Anyway, more importantly if I were in court I’d point out that glancing at a video preview by accident removes so much liability from the situation that it’s farcical. And if I were the prosecutor, I’d question why all these people shocked and awed by NSFW content are commenting on a page labelled as NSFW.

          4. I’m not sure what the relevance is. Is looking at artistic nudes sexual harassment?

            Google is your friend. There have been well-publicized lawsuits on this issue.

    1.  Thanks Nathan, next time you have a few minutes to devote to art in between projects at work, check out other artists featured by MOH Online. We have a slew of excellent work, both artistic and documentary, coming this Spring.

  11. Watching the blonde woman age as gravity took hold was worth the price of admission for me, but I’ve got to agree with some of the other commenters:  needs more weiners.

  12. If it helps, I’m pretty sure the plump redhead is the porn star April Flores. 

    I thought this was cool though and don’t really care about the cover image.  

  13. I was listening to Horizons by Puscifer while that played with the sound muted. Absolutely Amazing!

  14. meh.  not as cool as the description sounded, and OY!  that music (*・_・)ノ⌒*

    [movie preview voiceover]
    “in a world gone topsy-turvy
    unbound by time and gravity
    two men
    two women
    have become…

    jeez, can you tell this is from LA?

  15. Interesting visuals, but I thought the ‘blonde woman’ description sounded rather mean-spirited, especially next to the other more ‘ethereal’ statements. To me, it translated as “Ah, yes; the blonde bimbo. You know she thought she was soooo hot and she was a total whore with her red panties and jewellery… Well now she’s getting old and it’s going to totally ruin her. HA!!” And there is no way she looks ’40 years older’ in the second shot. Seems to me the other descriptions were a tad less judgemental.

    I’m probably reading too much into it, but then again isn’t it the very point of artist’s statements?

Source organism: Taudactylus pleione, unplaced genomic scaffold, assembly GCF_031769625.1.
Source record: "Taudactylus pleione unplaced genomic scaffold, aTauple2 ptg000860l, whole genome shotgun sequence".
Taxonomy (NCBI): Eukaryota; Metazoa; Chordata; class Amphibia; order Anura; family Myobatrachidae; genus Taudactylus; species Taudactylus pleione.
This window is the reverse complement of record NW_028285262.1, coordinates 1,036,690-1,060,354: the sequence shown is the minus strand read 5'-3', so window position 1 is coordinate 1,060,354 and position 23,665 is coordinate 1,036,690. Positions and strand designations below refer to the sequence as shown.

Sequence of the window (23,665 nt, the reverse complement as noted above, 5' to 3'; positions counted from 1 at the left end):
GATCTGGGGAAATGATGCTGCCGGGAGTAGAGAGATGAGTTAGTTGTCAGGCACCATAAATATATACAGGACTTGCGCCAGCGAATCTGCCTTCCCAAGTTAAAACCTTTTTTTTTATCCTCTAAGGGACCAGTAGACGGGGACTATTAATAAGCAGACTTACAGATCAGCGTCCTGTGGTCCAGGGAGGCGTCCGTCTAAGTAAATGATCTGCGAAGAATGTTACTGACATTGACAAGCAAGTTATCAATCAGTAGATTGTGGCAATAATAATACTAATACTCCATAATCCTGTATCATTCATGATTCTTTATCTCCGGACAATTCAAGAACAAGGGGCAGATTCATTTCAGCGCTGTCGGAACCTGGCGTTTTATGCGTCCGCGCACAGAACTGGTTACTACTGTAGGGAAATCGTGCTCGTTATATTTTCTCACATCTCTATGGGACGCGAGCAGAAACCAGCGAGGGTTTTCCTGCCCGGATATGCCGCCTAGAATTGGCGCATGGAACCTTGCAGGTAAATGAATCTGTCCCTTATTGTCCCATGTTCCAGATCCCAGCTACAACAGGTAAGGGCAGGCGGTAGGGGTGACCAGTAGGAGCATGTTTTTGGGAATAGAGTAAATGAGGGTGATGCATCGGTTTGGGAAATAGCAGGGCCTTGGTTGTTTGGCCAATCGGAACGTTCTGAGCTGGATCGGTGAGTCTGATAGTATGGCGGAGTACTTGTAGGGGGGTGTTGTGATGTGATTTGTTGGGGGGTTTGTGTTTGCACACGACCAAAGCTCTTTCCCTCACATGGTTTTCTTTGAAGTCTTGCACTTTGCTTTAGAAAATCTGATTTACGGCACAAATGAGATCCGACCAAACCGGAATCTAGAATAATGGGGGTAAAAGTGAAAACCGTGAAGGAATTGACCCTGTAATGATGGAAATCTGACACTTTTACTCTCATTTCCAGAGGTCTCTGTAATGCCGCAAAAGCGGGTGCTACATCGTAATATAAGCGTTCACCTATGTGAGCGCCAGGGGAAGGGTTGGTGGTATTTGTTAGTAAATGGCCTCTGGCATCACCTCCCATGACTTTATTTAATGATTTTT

1.  Hi, I’m the editor of MOH Online where this work is featured:

      At first I was also unnerved by the gender stereotypes. But then I thought about those two years I spent in LA, and the sad fact that there is something transcendental about the banal emotional experience of beauty, and beauty lost, that is utterly integral to that unforgiving place called “the West Side.” I think Haussman gets close to the brutality and moral vacuity of the culture of vanity.

      Anyways, thanks for engaging with the work. Cheers!

      1. Hi! I really appreciate your response and putting it more in context. Thank you. I am indeed remote from that particular environment so my interpretation- and expectations- of the work didn’t account for that. I saw the image first and my impression of the person and her body was quite different from what I read thereafter.

        From the initial images, I was expecting the kind of installation that portrays the human form as at once fascinating, odd and mesmerizing, for its own sake. So the social/sexual subtext was jarring to me.

        Not sure why I felt so immediately defensive on behalf of the subject, but that’s exactly what it was: I felt this human body was in an utmost vulnerable, exposed situation (in both its nudity and ‘stressed’ position) so the additional judgement or baggage implied in the caption was disturbing to me. I can’t really express anything beyond that, I guess; an instant desire for compassion in front of vulnerability.

  16. Haha, christ. Enough of this moralistic shit, (americans?). This is horrible, but looking at a news channel displaying severed limbs and shit is SFW? If you´re mistaking this for porn, you´re just wrong. Cool vid!

  17. Frankly, the thing that was most interesting to me was the large guy with the gun. What was going on with his belly? Is that a bariatric surgery scar? 

  18. Michelangelo’s David would be considered not safe for work if it was made today.  We live in a dark age.

  19. So how was it made? People jumping up and then free falling?
    The blonde was an execellent demonstration, and what is wrong with that guy’s bellybutton?

      1. thanks

        edit: the expression “sad relic” seems kinda harsh.
        I wonder how would it seem on the rotating G force machines the astronauts train.
        Also would be quite interesting to know the real age of the people shown, just for reference

        1. Hi Marlos, I’ll let the artist know that boingboing readers found the language he chose for the blonde model rather extreme. I have a feeling, however, that this theatricality is intentional. Spend a day walking around Sunset Blvd and you’ll see how cruel that micro-world is, and how cruel its inhabitants often are to themselves. Personally, I see the blonde as a pomo Hollywood tragedy.

          Ha, yes. That would be a great art piece – GRAVITY II: G-Force Machine. !

          Rachel Kennedy